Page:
A 6-3 Ruling Ends 50 Years of Federal Abortion Rights
—New York Times headline, June 25, 2022
When Roe v. Wade was issued on January 22, 1973, it surprised just about everyone, including our founder J.P. McFadden. He read the text of the sweeping opinion the next day in the New York Times—back then “the paper of record” still was a paper of record—and, as he later recalled, his life changed: “It was a day-long road to Damascus for me. I hadn’t realized these kinds of things were going on. I hadn’t realized that anyone was making these arguments, that the Supreme Court of the United States could put the moral suasion and moral power of this country behind killing babies.”
From that day on, McFadden (then assistant publisher at National Review) made mounting a campaign against abortion his priority. He set up a lobbying office in Washington DC, and, convinced that every movement needed an intellectual arm, established the Human Life Foundation, which, since 1975, has published the Human Life Review. In his introduction to the first issue, McFadden wrote that “Those of us who care about the value of life— about abortion, euthanasia, and other present-day challenges to the sanctity of life—need such a publication, and need it badly, as a vehicle for the widespread public dissemination of intelligent (even scholarly) and informed viewpoints on these vital matters.”
Disseminating intelligent, scholarly, and informed viewpoints on vital matters of life and death is precisely what this unique journal has done for going on half a century. Platforms for arguments against abortion, euthanasia, and other assaults on human dignity have proliferated in recent decades, yet none has amassed the Review’s unparalleled archive—a richly detailed record of the human life debate as it has unfolded in political, legal, philosophical, theological, and medical discourse since a rogue Supreme Court, running roughshod over the Constitution, pronounced mothers had a right to kill their unborn children.
Helen Alvaré, professor of law at Antonin Scalia Law School at George Mason University (and the Human Life Foundation’s 2019 Great Defender of Life), has called the Human Life Review “the place where the movement for life goes to do its thinking.” In a recent column, Alvaré wrote that the July 24 Dobbs decision overruling Roe “is a win for the unrelenting efforts of pro-life scholars . . . This body of scholarship never simply stamped its feet and demanded that everyone adopt a moral respect for unborn life. It argued the biological case for their humanity and their right not to be killed. It argued about the history and meaning of the 14th Amendment’s ‘liberty’ clause. It made the case that traditional judicial respect for past precedents— stare decisis—could not apply to past decisions that are egregiously wrong, legally unworkable and totally devoid of respect for the text of the Constitution, for history and for precedent. Today, the majority’s opinion in Dobbs, which relies upon this impressive trove of scholarship, vindicates these 49 years of effort.” (The Human Life Review’s archive is a repository of much of that scholarship.)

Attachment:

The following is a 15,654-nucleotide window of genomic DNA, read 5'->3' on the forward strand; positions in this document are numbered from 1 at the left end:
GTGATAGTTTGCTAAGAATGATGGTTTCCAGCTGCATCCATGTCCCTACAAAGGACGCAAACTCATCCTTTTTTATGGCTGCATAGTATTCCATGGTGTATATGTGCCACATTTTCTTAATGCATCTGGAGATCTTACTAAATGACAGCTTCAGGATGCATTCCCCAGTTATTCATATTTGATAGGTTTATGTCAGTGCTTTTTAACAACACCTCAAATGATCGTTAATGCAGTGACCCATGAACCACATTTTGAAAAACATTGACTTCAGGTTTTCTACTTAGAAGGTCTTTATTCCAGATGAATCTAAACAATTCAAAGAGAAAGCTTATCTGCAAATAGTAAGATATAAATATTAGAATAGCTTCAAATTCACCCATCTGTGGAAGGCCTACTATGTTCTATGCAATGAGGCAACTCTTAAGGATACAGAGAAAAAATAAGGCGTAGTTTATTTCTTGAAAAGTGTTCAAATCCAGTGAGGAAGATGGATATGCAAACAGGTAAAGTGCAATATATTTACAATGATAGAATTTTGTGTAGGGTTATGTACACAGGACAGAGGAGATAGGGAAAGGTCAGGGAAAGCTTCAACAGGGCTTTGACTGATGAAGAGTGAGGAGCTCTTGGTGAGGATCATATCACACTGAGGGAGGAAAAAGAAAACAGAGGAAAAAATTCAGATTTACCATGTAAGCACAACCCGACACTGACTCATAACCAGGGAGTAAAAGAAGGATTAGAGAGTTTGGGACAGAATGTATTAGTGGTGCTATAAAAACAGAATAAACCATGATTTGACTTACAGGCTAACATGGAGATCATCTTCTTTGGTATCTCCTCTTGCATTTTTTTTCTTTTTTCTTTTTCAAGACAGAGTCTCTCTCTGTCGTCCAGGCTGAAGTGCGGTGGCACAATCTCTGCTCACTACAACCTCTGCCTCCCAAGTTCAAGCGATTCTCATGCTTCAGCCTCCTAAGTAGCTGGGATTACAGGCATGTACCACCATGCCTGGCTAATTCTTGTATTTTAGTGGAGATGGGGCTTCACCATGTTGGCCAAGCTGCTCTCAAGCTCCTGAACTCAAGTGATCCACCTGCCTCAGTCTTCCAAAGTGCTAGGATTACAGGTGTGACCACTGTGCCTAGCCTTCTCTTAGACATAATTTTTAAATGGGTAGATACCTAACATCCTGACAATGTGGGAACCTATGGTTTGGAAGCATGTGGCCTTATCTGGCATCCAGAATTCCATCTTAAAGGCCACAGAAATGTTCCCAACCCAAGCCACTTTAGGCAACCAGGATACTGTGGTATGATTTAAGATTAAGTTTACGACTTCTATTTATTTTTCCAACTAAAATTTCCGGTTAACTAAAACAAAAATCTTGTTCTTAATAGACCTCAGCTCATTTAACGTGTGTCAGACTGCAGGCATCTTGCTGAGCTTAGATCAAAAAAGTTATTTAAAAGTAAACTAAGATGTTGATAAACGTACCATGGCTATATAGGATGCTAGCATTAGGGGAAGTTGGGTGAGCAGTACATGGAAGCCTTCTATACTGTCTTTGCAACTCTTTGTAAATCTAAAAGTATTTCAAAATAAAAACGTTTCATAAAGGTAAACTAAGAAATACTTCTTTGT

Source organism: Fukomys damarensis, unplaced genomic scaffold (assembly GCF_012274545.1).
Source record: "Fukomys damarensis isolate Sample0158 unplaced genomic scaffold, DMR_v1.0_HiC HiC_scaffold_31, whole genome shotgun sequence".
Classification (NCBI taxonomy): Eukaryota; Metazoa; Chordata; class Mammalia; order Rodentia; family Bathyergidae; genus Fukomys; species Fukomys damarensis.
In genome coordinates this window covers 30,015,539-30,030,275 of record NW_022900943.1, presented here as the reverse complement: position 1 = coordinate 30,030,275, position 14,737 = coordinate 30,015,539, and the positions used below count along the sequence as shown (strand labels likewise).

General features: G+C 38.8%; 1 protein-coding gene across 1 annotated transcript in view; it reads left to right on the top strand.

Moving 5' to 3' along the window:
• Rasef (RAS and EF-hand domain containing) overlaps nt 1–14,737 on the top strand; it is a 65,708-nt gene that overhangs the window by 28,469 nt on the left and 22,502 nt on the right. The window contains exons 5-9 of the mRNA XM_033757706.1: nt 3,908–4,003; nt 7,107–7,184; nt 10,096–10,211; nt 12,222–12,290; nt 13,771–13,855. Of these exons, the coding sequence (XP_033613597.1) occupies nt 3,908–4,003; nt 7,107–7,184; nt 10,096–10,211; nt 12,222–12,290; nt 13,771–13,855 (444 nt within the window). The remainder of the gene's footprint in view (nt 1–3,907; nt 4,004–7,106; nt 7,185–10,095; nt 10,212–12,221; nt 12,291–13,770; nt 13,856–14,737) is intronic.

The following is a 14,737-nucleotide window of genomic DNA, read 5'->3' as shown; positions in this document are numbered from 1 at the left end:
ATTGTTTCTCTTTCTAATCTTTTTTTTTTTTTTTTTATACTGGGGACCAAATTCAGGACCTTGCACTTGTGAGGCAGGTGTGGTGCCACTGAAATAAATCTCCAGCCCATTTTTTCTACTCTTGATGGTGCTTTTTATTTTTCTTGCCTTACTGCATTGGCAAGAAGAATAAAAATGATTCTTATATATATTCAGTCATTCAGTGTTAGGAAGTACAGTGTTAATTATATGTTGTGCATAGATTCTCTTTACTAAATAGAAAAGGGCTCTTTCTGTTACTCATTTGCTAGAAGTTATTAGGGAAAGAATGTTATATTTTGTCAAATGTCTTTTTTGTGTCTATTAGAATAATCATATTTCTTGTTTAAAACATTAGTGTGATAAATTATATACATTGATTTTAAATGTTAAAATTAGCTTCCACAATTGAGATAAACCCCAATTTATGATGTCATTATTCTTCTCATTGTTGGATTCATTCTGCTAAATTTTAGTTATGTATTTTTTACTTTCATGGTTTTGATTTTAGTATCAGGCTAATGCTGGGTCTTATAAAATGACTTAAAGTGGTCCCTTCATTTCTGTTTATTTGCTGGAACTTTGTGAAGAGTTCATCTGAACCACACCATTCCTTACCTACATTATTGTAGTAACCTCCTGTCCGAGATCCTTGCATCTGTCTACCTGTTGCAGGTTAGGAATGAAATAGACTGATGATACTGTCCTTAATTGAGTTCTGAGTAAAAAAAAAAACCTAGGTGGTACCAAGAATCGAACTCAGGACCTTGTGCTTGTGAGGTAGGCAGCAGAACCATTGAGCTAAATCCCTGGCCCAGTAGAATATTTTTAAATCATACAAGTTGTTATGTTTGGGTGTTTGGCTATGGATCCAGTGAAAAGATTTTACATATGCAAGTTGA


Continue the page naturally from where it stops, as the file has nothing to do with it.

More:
Since May, when a draft of the Dobbs opinion first leaked, pro-abortion zealots have stamped their feet in public squares and media venues, demanding that everyone adopt moral respect for the unrestrained abortion license sanctioned by Roe. Enraged protesters threaten Supreme Court justices, camping outside their homes while the Department of Justice refuses to end these unlawful acts. Churches and crisis pregnancy centers are desecrated and vandalized. And, in corporate America and academe, efforts to expel those holding pro-life views from public—and professional—life are coalescing into a nationwide crusade.